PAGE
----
Forty or fifty years ago there were very few independent wine producers in South Africa. Most wine farmers were really grape farmers, selling in bulk to the wholesale merchants. Consumer interest in fine wine was negligible. It was only in the late 1960s that some of what became the founding families started bottling a little of their own production for sale under the farm labels. Three of them – Simonsig, Spier and Delheim – launched the Stellenbosch wine route – which brought them into direct conflict with their bulk clients, who threatened a boycott to bring an end to this initiative.
Others signed up for the death star known as The Bergkelder – a partnership deal from whose orbit very few escaped unscathed. Those who did manage to get away – Meerlust, De Wetshof, Zandvliet, Meerendal to name the obvious ones – paid dearly for it at the time, but remained independent, bringing critical mass to the segment.
There were others who avoided the trap of the “cooperative marketing arrangements,” going it alone from the outset: Rustenberg, Kanonkop, Simonsig, Overgaauw, Spier, Backsberg, Fairview and Delheim come to mind. Mostly they’ve done better than survive, they’ve flourished – though none would claim it’s been plain sailing along the way. When the wine of origin legislation was introduced in 1973, they were among the first properties to seek estate certification. Today, without exception, they are still owned by the same families who made the break half a century ago.
David van Velden hadn’t been born when his grandfather and father launched the fine wine business of Overgaauw almost half a century ago. Now that he has taken over the management from his father Braam, he’s discovered his own challenges. These mostly relate to the difficulties of modernising the cellar and upgrading the vineyards with only the capital which comes from surplus cash flow. “On paper it seemed so much easier to bring in an outside shareholder,” he said. “You can do it all in much less time. Of course, then you’re no longer a family business. There’s another advantage of doing things more slowly though: you spend much longer planning the changes, so you’re forced to be more thoughtful.”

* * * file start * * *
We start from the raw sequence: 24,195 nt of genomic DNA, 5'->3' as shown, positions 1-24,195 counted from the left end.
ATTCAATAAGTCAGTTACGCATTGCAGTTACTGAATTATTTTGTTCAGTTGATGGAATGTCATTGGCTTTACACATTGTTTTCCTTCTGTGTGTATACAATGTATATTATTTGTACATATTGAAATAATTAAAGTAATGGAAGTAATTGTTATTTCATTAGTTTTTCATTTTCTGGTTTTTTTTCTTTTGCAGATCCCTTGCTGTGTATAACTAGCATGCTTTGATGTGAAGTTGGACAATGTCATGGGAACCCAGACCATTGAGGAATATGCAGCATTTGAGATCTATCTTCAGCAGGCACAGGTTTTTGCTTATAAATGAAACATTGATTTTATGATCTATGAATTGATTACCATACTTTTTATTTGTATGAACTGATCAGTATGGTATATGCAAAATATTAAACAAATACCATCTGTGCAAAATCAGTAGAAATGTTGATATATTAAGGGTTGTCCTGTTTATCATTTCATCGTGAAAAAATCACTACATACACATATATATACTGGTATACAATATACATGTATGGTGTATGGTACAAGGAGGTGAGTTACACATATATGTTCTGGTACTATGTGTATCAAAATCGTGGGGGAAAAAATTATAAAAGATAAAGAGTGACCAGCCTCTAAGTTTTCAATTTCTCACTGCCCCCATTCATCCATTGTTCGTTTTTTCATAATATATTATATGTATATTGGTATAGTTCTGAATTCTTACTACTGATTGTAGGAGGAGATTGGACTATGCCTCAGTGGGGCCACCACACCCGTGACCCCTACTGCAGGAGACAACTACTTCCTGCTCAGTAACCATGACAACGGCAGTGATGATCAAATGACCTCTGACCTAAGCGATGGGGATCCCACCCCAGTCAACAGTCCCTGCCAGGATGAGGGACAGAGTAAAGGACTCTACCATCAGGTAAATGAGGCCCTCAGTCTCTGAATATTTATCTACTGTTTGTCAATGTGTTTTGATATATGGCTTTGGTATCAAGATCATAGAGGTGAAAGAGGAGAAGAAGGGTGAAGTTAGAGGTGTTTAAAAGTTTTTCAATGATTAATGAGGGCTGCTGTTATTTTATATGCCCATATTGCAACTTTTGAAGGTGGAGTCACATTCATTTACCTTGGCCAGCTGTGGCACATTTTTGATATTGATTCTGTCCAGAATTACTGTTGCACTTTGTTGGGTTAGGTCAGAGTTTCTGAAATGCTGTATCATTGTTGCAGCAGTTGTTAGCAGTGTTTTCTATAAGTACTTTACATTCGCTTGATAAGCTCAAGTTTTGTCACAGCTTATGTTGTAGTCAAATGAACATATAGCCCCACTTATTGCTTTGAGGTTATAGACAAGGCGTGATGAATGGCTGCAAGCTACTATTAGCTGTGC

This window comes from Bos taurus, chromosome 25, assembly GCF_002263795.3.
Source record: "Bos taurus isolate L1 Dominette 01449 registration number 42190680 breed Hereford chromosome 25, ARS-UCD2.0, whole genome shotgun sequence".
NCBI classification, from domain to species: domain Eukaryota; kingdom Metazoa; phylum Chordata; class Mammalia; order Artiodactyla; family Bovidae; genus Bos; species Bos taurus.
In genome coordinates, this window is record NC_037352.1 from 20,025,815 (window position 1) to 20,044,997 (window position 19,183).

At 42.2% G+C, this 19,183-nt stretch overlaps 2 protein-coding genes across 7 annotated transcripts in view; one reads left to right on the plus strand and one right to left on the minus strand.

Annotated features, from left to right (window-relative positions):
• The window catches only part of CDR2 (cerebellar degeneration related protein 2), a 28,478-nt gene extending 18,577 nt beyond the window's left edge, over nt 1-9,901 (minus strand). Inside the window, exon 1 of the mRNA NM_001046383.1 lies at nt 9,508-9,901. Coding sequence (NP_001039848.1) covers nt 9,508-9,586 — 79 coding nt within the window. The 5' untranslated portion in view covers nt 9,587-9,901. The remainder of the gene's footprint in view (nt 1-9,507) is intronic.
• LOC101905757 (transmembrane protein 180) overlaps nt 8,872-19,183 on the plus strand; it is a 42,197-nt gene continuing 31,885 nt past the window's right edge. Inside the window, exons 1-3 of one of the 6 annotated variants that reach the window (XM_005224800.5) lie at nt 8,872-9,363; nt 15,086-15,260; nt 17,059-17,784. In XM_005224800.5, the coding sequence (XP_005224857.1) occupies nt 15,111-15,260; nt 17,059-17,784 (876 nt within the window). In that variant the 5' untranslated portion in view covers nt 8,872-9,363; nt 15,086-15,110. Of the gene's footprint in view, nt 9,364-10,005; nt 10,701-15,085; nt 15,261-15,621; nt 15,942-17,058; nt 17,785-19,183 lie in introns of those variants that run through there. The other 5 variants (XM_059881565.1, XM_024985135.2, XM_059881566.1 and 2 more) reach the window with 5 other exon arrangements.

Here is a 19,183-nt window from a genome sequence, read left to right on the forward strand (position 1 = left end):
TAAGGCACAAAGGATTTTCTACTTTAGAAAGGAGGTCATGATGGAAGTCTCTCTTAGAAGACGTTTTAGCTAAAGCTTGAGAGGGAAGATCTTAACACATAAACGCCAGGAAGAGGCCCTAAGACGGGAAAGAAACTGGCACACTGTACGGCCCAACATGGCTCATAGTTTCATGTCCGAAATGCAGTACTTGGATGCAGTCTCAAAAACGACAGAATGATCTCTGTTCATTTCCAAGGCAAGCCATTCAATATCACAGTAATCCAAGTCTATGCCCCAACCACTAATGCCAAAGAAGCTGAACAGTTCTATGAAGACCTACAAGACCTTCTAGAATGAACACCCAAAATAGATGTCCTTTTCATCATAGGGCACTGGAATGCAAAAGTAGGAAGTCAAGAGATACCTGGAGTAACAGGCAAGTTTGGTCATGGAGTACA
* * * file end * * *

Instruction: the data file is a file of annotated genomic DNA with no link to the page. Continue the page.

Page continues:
May de Lencquesaing, who inherited an insolvent Chateau Pichon Lalande in Bordeaux in 1978, would agree. “The first ten years were unbelievably hard. During the freezing winters there was no money for any form of heating. I shut off as much of the huge and unrenovated chateau as I could and did my work wrapped in coats and blankets. You couldn’t do everything you knew had to be done to improve the wine all at once. You had to work from the ground up, one stage at a time.”
Van Velden talks about the long slow business of building up his virus-free vineyard blocks, driving the forklift, visiting the export customers, making the wine, and coming home at night and doing the books. But he also glows with satisfaction when he tastes the results, and he shows the latest release of the 2015 DC Classic with something much more than simple pride.
It’s the first of his wines from virus-free vineyards, from older blocks painstakingly saved and newer vineyards acquiring some maturity. Dominated by merlot, but with very fine cabernet franc to give it lift and freshness, it’s a thoroughly modern interpretation of a wine his father first made for the Cape (Independent) Winemakers Guild more than 30 years ago. It conveys a sense of crafted, seamless but not overly polished perfection.
It’s no less than you would expect from a man who walks his vineyards all the time, but also studies satellite imaging to track the relative rate of ripening within single blocks. Any serious producer will repeat, almost as a mantra, the truth which drives this kind of unrelenting focus: you only have one chance a year to get it right, so only a very finite number of chances in a lifetime.